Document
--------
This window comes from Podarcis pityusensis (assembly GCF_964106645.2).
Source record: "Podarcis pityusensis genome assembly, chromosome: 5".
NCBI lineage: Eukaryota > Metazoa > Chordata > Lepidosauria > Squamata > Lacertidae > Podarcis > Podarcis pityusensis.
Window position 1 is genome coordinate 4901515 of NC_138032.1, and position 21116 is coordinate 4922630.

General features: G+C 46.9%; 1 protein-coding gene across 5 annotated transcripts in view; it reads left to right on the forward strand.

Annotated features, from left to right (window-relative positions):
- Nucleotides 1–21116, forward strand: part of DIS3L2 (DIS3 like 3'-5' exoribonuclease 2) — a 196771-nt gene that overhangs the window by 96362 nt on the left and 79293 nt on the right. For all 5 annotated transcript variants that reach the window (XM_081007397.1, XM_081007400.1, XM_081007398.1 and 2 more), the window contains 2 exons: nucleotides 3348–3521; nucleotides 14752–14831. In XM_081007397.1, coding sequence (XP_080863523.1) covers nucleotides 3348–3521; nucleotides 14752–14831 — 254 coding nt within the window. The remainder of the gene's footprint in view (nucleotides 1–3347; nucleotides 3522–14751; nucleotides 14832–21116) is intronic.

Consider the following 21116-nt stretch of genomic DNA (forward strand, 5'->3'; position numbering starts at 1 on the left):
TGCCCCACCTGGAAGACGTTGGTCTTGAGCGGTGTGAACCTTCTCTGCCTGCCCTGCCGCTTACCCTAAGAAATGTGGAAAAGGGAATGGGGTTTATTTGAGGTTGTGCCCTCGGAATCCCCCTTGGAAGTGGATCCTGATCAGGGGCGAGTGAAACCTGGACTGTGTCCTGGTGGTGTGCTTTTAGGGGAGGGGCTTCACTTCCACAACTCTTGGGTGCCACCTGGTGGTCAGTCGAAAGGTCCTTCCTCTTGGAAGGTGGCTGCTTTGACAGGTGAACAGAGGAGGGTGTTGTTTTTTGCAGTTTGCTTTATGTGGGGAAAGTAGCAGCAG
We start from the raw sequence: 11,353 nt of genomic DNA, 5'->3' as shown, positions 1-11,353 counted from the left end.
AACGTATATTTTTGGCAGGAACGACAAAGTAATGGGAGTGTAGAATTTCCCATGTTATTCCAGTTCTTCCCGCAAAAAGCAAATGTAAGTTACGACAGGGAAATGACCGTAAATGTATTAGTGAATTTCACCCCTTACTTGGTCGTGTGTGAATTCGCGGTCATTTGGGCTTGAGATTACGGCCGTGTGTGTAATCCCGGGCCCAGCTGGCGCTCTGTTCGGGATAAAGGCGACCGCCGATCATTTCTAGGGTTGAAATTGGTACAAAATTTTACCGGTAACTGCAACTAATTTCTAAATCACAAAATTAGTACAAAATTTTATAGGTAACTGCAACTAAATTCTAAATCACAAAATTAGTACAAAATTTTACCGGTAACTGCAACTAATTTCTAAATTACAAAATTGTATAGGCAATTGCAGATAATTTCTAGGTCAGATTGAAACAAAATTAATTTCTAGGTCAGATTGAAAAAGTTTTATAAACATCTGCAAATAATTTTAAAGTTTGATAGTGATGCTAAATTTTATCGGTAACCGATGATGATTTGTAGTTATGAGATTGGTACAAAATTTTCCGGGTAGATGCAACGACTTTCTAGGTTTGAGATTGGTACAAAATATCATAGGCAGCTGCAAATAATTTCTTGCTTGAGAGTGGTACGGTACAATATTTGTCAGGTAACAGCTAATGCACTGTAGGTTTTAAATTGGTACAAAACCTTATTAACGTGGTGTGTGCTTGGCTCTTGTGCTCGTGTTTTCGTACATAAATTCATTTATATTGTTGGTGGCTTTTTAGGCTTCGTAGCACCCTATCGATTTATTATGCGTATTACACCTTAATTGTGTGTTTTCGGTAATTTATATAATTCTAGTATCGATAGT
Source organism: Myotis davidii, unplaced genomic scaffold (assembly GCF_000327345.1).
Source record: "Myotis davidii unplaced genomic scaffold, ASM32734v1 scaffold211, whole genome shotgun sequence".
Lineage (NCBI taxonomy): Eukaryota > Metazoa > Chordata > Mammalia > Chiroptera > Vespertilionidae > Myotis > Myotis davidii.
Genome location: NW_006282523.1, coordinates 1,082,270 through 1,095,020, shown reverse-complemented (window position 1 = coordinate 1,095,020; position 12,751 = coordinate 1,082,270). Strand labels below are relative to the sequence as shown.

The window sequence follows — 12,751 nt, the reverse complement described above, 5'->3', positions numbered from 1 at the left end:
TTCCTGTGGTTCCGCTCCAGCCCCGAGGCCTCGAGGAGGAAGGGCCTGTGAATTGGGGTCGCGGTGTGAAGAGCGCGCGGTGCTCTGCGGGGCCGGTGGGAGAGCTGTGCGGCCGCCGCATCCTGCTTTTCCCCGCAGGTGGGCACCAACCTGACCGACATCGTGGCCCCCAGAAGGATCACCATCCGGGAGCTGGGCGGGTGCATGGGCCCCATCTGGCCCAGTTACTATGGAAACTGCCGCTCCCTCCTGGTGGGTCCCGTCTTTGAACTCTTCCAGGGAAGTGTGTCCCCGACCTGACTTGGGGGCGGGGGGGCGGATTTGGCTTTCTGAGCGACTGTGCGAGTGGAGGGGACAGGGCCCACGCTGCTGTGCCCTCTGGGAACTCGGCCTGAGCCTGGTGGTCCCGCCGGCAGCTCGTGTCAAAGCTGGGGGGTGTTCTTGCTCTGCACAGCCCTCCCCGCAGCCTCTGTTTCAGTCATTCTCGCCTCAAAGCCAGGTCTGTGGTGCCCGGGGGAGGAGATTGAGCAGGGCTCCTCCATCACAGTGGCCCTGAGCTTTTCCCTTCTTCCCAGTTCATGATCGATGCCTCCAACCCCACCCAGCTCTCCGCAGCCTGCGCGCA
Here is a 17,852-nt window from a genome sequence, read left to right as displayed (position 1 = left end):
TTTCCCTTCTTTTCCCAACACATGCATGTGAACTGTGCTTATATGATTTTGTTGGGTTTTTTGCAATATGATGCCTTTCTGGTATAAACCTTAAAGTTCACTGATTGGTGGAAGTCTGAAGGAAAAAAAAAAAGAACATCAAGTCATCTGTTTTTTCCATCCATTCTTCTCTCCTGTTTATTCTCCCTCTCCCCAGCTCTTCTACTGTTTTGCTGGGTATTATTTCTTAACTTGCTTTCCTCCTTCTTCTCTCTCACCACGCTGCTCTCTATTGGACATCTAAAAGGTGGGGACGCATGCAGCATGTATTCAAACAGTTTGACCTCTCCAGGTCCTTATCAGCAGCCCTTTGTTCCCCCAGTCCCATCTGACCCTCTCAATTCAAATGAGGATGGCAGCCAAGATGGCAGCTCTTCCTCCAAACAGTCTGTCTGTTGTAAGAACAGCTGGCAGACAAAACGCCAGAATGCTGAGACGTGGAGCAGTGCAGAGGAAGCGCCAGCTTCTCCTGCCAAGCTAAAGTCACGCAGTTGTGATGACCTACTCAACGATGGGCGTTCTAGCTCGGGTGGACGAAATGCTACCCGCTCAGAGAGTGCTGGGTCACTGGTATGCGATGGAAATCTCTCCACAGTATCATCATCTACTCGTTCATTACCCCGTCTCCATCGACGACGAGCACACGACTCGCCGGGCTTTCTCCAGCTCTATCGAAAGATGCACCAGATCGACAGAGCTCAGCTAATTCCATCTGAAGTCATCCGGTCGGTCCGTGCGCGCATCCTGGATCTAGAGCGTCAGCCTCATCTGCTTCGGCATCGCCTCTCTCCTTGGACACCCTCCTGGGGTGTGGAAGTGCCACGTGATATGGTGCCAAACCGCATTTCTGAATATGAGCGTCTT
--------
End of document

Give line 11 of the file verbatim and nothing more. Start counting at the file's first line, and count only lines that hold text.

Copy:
AACGTATATTTTTGGCAGGAACGACAAAGTAATGGGAGTGTAGAATTTCCCATGTTATTCCAGTTCTTCCCGCAAAAAGCAAATGTAAGTTACGACAGGGAAATGACCGTAAATGTATTAGTGAATTTCACCCCTTACTTGGTCGTGTGTGAATTCGCGGTCATTTGGGCTTGAGATTACGGCCGTGTGTGTAATCCCGGGCCCAGCTGGCGCTCTGTTCGGGATAAAGGCGACCGCCGATCATTTCTAGGGTTGAAATTGGTACAAAATTTTACCGGTAACTGCAACTAATTTCTAAATCACAAAATTAGTACAAAATTTTATAGGTAACTGCAACTAAATTCTAAATCACAAAATTAGTACAAAATTTTACCGGTAACTGCAACTAATTTCTAAATTACAAAATTGTATAGGCAATTGCAGATAATTTCTAGGTCAGATTGAAACAAAATTAATTTCTAGGTCAGATTGAAAAAGTTTTATAAACATCTGCAAATAATTTTAAAGTTTGATAGTGATGCTAAATTTTATCGGTAACCGATGATGATTTGTAGTTATGAGATTGGTACAAAATTTTCCGGGTAGATGCAACGACTTTCTAGGTTTGAGATTGGTACAAAATATCATAGGCAGCTGCAAATAATTTCTTGCTTGAGAGTGGTACGGTACAATATTTGTCAGGTAACAGCTAATGCACTGTAGGTTTTAAATTGGTACAAAACCTTATTAACGTGGTGTGTGCTTGGCTCTTGTGCTCGTGTTTTCGTACATAAATTCATTTATATTGTTGGTGGCTTTTTAGGCTTCGTAGCACCCTATCGATTTATTATGCGTATTACACCTTAATTGTGTGTTTTCGGTAATTTATATAATTCTAGTATCGATAGT